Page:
|Publication number||US8070470 B2|
|Application number||US 12/322,819|
|Publication date||Dec 6, 2011|
|Filing date||Feb 6, 2009|
|Priority date||Feb 6, 2009|
|Also published as||CA2690254A1, CA2690254C, US20100203186|
|Publication number||12322819, 322819, US 8070470 B2, US 8070470B2, US-B2-8070470, US8070470 B2, US8070470B2|
|Inventors||Tar Tsau, Kyi San Kyi|
|Original Assignee||Wentworth Mold Ltd.|
|Export Citation||BiBTeX, EndNote, RefMan|
|Patent Citations (45), Referenced by (6), Classifications (13), Legal Events (2)|
|External Links: USPTO, USPTO Assignment, Espacenet|
The present invention relates to molds for making containers, and more particularly to molds having shell inserts carried by mold carriers where insulative pads are located between the outer walls of the shell and the inner walls of the carriers.
Mold assemblies having two side mold parts and a base mold part are commonly used in the formation of plastic containers such as, for example, biaxially-oriented PET (polyethylene terephthalate) beverage bottles. The side mold parts may comprise a unitary half-part, multiple half-parts or a unitary shell half insert.
In hot fill applications such as, for example, formation of juice containers that are subsequently filled with hot juices, it is important to maintain elevated temperature levels at the forming surface where the mold face contacts the plastic of the container to form a plastic container capable of withstanding hot filling temperatures of liquids subsequently filled in the container. This is typically accomplished by having heating passages contained in the mold through which hot fluid passes to keep the mold face at the elevated predetermined temperature. The problem with present molds is that heat dissipates away from the mold face to the outer walls of the mold requiring greater heat energy to maintain the elevated predetermined temperature. This heat dissipation also occurs in interchangeable mold shell inserts that are supported in direct contact with standardized mold carriers as the heat is dissipated by conduction directly from the shell insert and out through the mold carrier. Such heat dissipation may cause the outer walls of the mold to heat to a temperature which may be harmful to nearby components or to technicians who may come into contact with the heated mold outer wall.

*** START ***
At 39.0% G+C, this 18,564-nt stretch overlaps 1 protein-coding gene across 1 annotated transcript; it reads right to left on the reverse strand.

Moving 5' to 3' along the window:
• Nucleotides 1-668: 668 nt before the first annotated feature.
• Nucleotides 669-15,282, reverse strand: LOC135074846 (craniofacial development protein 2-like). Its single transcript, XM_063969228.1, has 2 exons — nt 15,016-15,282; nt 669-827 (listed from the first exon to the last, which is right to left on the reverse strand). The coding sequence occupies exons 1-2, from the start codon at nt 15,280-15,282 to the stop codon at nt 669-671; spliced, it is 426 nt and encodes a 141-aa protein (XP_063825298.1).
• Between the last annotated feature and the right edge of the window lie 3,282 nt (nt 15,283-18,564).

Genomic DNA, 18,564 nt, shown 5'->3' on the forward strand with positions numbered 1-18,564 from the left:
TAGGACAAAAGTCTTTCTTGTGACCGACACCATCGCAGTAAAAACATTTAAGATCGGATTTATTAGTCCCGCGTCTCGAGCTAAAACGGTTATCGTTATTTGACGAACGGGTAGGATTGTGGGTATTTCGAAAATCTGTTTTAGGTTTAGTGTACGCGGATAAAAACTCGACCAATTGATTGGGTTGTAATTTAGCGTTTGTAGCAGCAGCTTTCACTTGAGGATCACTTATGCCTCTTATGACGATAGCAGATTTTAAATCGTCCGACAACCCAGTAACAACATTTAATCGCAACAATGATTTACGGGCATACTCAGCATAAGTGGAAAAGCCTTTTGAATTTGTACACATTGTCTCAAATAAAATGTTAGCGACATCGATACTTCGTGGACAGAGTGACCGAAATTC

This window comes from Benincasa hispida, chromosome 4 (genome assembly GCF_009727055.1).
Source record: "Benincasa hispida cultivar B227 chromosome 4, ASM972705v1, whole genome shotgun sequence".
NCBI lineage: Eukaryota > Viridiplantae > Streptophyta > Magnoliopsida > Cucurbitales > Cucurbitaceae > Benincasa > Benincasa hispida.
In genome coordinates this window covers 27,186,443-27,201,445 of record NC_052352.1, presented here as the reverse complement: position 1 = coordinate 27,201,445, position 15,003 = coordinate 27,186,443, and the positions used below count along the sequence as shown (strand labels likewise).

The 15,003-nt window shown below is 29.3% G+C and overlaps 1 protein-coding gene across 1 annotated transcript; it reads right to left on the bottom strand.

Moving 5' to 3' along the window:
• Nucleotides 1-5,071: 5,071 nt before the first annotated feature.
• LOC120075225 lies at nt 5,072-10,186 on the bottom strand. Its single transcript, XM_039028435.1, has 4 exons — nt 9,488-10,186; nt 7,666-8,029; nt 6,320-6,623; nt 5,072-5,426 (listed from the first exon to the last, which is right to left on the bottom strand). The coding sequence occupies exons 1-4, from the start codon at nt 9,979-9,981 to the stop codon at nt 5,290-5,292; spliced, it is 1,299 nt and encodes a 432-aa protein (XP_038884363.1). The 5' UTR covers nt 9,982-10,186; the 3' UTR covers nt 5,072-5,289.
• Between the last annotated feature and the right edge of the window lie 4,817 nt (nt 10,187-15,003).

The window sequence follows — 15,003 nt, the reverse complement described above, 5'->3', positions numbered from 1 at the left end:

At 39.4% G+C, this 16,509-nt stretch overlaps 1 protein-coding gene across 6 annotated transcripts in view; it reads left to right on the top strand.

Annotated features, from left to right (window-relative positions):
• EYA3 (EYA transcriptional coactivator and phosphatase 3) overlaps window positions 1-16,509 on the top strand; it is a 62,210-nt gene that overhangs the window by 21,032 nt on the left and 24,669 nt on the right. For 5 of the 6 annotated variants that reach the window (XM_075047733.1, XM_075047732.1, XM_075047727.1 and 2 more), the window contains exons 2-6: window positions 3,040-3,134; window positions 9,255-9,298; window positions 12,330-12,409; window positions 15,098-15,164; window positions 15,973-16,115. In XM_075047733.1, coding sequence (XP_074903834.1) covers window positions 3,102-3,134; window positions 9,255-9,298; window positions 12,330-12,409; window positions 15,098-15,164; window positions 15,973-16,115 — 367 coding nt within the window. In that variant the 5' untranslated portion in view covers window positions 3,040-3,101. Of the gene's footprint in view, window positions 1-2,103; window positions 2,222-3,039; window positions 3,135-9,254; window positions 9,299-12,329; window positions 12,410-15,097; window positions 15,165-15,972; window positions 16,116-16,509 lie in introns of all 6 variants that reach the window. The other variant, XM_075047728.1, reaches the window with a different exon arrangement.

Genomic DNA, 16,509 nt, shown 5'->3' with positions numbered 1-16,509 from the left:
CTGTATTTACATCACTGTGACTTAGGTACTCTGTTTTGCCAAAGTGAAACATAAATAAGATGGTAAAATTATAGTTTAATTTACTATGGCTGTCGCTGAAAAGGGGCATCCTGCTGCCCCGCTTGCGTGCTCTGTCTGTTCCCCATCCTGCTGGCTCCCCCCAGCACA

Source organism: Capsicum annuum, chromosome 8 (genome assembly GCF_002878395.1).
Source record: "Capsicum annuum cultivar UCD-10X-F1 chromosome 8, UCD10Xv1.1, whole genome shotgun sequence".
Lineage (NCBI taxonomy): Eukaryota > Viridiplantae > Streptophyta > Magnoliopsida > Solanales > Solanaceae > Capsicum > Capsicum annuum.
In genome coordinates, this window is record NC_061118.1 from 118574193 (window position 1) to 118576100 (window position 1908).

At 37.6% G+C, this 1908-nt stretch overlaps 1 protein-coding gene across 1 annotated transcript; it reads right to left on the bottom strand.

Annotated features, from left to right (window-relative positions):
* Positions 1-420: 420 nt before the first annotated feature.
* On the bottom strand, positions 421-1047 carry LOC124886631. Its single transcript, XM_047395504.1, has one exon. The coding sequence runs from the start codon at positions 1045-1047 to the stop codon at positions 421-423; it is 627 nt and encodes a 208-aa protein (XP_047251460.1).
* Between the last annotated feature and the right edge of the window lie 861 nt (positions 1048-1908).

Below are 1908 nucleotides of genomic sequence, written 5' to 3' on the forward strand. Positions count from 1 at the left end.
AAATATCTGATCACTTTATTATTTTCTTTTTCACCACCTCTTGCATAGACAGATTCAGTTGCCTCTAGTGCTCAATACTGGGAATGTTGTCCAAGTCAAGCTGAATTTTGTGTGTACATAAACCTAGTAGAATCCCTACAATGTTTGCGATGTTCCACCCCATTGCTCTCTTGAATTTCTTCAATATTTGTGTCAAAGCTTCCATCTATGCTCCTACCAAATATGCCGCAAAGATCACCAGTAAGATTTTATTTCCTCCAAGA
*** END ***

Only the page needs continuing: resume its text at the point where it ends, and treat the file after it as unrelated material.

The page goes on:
In hot or cold fill mold assemblies where the mold shells are supported in direct contact with mold carriers, regular operation of the mold assembly may cause mechanical wear where there is contact between inner surfaces of the mold carriers and outer surfaces of the mold shells. This wear may cause unnecessary mold damage and may hasten the need for expensive replacement of the carrier. Moreover, since the mold shells are supported in direct contact by the carriers, the mold carrier is not adaptable to support a mold shell of a different diameter or size without changing the size of the carrier to suit the diameter of the new shell.
U.S. Pat. No. 6,913,455 teaches a hot fill mold assembly which has two mold half shells and two mold half carriers for supporting the mold half shells. Each shell has outer wall surface portions and a plurality of spaced apart slotted grooves extending between the outer wall surface portions that define open air spaces recessed from the outer wall portions. The mold half carriers have a carrier inner wall that overlays in contacting and thermal conducting relation the outer wall surface portions of a corresponding one of the mold half shells. The inner wall of the mold half carriers overlays the spaced apart slotted grooves to create thermal buffering open air pockets between the mold half shells and the mold half carriers so as to reduce the thermal conduction away from the mold face and improve the hot fill container formation. The grooves may be filled with a thermal insulating material. However, in U.S. Pat. No. 6,913,455, there is some contact between the mold half carriers and the mold half shells between the pockets created by the grooves. Some thermal conducting contact exists between the shell outer walls to the carrier inner walls. Therefore, some thermal conduction between the shells and the carriers may take place.
Another concern associated with contact between the mold half carriers and the mold half shells in mold assemblies is wear between the parts. It is thus desirable to provide a mold assembly with improved wear resistance and where there is reduced thermal conducting contact between the carrier inner walls and the shell outer walls. It would also be beneficial to provide a mold assembly able to accommodate mold shells of different diameters and sizes without the need to change the carrier to suit each new shell.
In an embodiment of the present invention, there is provided a mold assembly having two mold half shells each having an outer wall and an inner wall. The mold half shells define the shape of at least a portion of the container to be formed. The mold assembly further includes two mold half carriers each having a carrier inner wall overlaying and spaced from a corresponding shell outer wall for supporting the mold half shells in the assembly. At least one insulating pad is sandwiched between each carrier inner wall and the corresponding shell outer wall. The at least one pad is secured to one of the carrier inner wall and the corresponding shell outer wall. The pad supports the corresponding shell outer wall in non-contacting and buffering relation with the inner walls of the mold half carrier.